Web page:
Indeed, Nalagenetics was born out of a science lab: the Genome Institute of Singapore, where Levi met three senior colleagues who later became her co-founders. This happened during her internship at the institute, after the Indonesian native earned a bachelor’s degree in biochemistry from the University of Southern California and before her two-year study at the Harvard Business School.
“[My co-founders] were like, OK, we really want to create a company because we think we can do more than just publishing papers,” Levi said.
She started taking care of Nalagenetics full time upon her return from the U.S. in September, with a second co-founder set to join her soon. The other two co-founders hold senior positions at the genome institute, and will continue to act as advisers to Nalagenetics. The startup currently has 10 employees, but it is recruiting amid expansion plans.
Genetic testing is not new in the startup scene. The U.S. has led the market for consumer-oriented gene analysis services, thanks to the presence of many promising startups such as 23andMe and AncestryDNA.
In Asia, Hong Kong-based Prenetics had earlier entered Southeast Asia, and began operations in mainland China in April. It has raised a total of $52.7 million, according to Crunchbase, which keeps track of startups. Meanwhile, China-focused 23Mofang raised a total of 200 million yuan ($29 million) last year.
Apart from pharmacogenomic services, Prenetics, which could be considered Nalagenetics’ closest rival, offers general genetic profiling that allows subjects to understand their alcohol tolerance, what diets work best for them and risks of cancer and other diseases, for example.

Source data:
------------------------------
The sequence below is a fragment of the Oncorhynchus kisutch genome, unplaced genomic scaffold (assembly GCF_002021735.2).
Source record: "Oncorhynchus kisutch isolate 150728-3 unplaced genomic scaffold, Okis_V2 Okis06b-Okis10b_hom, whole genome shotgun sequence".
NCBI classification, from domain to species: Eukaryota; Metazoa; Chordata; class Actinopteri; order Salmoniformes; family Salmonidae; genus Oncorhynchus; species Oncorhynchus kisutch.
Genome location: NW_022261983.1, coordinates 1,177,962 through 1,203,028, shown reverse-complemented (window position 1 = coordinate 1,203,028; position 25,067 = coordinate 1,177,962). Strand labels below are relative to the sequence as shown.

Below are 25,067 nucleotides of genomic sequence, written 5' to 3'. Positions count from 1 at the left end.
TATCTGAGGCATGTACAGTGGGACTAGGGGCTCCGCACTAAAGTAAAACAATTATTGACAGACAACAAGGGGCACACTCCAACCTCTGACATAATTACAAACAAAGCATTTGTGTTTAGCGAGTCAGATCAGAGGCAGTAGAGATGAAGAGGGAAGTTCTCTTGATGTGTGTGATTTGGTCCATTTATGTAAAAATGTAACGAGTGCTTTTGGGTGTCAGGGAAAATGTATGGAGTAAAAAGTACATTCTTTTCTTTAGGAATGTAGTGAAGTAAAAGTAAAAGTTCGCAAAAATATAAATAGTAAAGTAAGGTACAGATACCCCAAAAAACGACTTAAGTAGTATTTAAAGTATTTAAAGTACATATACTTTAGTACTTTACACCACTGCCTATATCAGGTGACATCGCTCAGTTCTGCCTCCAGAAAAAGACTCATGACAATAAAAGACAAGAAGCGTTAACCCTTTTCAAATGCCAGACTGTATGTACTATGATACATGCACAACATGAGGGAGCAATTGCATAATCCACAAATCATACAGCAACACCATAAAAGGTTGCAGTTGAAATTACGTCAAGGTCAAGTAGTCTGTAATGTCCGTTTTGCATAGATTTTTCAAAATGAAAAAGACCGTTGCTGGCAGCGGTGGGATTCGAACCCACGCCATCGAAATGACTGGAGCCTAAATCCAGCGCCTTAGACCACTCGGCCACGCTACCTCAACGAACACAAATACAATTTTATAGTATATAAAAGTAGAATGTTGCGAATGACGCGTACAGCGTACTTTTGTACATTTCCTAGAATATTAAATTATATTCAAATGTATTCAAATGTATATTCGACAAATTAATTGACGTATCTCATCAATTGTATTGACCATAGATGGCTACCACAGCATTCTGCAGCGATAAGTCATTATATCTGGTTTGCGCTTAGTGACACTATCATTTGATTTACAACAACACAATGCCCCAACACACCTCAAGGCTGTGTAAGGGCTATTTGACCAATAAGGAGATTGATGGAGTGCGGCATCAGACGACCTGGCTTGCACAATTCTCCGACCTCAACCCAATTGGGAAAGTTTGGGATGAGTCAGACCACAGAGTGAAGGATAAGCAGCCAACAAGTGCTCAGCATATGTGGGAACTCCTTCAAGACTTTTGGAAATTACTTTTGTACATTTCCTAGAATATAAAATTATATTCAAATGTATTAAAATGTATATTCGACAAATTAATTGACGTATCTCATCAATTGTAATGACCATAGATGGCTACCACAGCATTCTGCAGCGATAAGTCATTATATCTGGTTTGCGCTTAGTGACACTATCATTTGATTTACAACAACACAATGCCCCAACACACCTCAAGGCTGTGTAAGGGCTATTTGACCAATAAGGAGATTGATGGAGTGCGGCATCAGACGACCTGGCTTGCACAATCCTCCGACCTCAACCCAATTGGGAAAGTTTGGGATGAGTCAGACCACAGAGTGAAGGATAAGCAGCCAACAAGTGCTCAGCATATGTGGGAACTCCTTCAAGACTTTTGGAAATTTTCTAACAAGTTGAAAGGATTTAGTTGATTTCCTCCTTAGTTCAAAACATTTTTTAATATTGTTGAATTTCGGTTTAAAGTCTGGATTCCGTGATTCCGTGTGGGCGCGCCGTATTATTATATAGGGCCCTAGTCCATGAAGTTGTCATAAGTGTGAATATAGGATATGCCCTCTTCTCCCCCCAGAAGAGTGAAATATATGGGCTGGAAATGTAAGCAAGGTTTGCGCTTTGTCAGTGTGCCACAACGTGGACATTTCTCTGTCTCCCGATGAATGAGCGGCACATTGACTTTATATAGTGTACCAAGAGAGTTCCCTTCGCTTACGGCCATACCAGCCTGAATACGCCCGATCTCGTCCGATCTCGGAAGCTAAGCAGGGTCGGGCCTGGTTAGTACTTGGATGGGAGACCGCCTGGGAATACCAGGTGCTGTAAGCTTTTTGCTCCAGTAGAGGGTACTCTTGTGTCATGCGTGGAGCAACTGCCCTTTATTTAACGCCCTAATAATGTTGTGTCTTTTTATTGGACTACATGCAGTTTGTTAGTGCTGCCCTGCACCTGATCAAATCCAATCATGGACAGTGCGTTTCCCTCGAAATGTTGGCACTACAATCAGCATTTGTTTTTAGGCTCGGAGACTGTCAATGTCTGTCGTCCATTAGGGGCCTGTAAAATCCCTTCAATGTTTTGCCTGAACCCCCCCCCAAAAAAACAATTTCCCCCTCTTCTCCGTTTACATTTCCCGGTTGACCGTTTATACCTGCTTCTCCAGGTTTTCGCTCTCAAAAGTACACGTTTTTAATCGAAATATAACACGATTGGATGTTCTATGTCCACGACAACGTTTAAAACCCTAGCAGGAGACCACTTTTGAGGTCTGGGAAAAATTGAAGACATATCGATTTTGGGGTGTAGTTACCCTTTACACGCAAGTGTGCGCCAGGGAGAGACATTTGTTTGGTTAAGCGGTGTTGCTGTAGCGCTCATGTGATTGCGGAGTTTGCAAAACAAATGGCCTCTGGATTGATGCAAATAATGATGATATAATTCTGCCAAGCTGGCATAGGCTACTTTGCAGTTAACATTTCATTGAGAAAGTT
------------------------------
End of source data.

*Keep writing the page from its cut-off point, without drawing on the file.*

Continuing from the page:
But while Prenetics partners with insurance companies to offer testing kits to policyholders, Nalagenetics opts to collaborate directly with doctors and hospitals. The goal is to develop genetic tests suitable to their specific prescription needs — with a focus on cancer, cardiovascular and psychiatry treatments, as well as those for infectious diseases like leprosy.
Nalagenetics is currently partnering with research hospitals in Jakarta and Singapore, and is planning to enter Thailand next year. Citing ongoing legal negotiations, however, it declined to name its hospital partners.
“What we really want to do is to make this [genetic testing] part of a national guideline of a country,” Levi said, adding that Nalagenetics is well on its way in that direction with the Dapsone leprosy treatment in Indonesia. “Because that means … the whole nation is a captive market.”
Eddy Chan, founding partner at Intudo Ventures, sees business opportunities in Nalagenetics’ “razor focus” on seemingly niche markets, which he said is simply a starting point.
“Once such a company delivers massive value and delightful experiences to its customers, it can greatly expand the market itself and their product offering to customers,” Chan said.
This seems to ring true. Levi said following the leprosy project in Indonesia, Nalagenetics has received similar requests — albeit of smaller scale — from Nepal and India. There have also been other orders from Australia and Dubai.
“With these things, because the market is still quite new, we don’t need massive [promotions],” Levi said. “We only need one distributor or one partner who have full trust on our product, and then it will become a lab reference in the country.”
Galen Growth Asia, a health tech research firm, said 2018 was a record-breaking year, with $6.3 billion invested in health tech companies in the Asia-Pacific region. And in the January-March period, total investment in digital health in the region exceeded the $1 billion mark, edging ahead of the U.S. for the first time. With China stagnating and India plummeting, Southeast Asia drove the growth, accounting for 22% of all deals in the first quarter, up 11% year on year.
Chan said Intudo is bullish on the prospects of the health tech industry in Southeast Asian countries, citing their health care spending as a percentage of gross domestic product that remains below the Organization for Economic Cooperation and Development’s average.
Initiatives taken by regional governments, such as Indonesia’s expanding universal coverage scheme BPJS, are another driving factor. Levi said Nalagenetics won the leprosy contract through a BPJS tender, and that it is preparing to take part in other tenders under the same program. (*)
This article appeared first time on asia.nikei.com